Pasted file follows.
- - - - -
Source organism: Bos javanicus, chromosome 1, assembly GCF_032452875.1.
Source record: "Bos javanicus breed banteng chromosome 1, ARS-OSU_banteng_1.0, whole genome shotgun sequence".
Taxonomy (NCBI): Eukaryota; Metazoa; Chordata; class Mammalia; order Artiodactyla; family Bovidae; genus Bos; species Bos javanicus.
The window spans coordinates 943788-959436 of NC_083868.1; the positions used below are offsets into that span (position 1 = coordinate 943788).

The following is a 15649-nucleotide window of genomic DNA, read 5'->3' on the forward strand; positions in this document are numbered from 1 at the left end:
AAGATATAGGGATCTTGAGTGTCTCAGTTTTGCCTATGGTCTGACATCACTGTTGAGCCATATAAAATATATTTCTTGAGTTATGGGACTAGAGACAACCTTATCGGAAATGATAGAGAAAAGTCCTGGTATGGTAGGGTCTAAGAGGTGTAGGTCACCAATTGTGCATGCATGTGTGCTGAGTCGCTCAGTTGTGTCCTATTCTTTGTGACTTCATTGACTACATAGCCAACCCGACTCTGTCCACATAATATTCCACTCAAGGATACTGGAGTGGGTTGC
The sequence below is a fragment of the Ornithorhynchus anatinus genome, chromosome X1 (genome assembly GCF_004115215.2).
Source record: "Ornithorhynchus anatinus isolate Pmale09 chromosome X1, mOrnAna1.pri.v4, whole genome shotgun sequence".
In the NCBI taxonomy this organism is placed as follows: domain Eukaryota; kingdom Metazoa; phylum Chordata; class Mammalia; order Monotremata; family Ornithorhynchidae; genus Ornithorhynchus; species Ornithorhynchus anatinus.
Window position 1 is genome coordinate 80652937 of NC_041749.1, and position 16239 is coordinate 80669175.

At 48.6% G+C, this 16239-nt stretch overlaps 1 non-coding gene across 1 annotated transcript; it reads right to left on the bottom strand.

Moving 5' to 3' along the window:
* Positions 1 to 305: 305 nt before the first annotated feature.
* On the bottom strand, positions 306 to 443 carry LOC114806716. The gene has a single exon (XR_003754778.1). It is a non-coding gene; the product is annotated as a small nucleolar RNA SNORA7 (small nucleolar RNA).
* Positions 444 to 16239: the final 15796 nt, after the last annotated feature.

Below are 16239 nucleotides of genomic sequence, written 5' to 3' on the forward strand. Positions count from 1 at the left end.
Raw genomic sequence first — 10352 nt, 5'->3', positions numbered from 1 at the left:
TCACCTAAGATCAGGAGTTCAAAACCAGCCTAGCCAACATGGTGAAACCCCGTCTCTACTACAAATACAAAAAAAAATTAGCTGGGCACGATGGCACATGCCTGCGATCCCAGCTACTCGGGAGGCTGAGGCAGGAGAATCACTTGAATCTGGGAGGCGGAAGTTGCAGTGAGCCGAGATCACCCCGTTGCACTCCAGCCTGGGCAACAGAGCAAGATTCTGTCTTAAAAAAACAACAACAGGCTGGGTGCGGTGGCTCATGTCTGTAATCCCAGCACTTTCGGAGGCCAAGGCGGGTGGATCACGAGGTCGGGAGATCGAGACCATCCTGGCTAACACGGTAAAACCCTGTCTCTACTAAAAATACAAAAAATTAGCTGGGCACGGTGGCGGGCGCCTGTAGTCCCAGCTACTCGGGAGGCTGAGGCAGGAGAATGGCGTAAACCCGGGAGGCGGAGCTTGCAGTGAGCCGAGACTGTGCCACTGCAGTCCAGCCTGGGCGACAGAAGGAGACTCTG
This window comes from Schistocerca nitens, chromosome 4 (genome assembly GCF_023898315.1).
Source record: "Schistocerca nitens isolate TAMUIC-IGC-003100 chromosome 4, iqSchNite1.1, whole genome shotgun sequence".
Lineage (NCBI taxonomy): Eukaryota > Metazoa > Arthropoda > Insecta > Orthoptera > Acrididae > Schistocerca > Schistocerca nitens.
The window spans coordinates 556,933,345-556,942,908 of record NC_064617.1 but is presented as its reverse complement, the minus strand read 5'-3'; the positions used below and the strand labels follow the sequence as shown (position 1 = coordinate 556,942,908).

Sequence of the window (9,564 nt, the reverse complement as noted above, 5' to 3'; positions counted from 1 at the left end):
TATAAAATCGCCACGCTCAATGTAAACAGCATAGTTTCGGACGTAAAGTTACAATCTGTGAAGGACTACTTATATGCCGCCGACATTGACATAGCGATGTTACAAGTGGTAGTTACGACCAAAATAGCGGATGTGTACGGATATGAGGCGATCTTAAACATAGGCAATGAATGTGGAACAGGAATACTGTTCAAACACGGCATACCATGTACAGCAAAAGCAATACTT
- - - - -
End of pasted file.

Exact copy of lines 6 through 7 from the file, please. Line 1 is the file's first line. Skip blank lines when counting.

AAGATATAGGGATCTTGAGTGTCTCAGTTTTGCCTATGGTCTGACATCACTGTTGAGCCATATAAAATATATTTCTTGAGTTATGGGACTAGAGACAACCTTATCGGAAATGATAGAGAAAAGTCCTGGTATGGTAGGGTCTAAGAGGTGTAGGTCACCAATTGTGCATGCATGTGTGCTGAGTCGCTCAGTTGTGTCCTATTCTTTGTGACTTCATTGACTACATAGCCAACCCGACTCTGTCCACATAATATTCCACTCAAGGATACTGGAGTGGGTTGC
The sequence below is a fragment of the Ornithorhynchus anatinus genome, chromosome X1 (genome assembly GCF_004115215.2).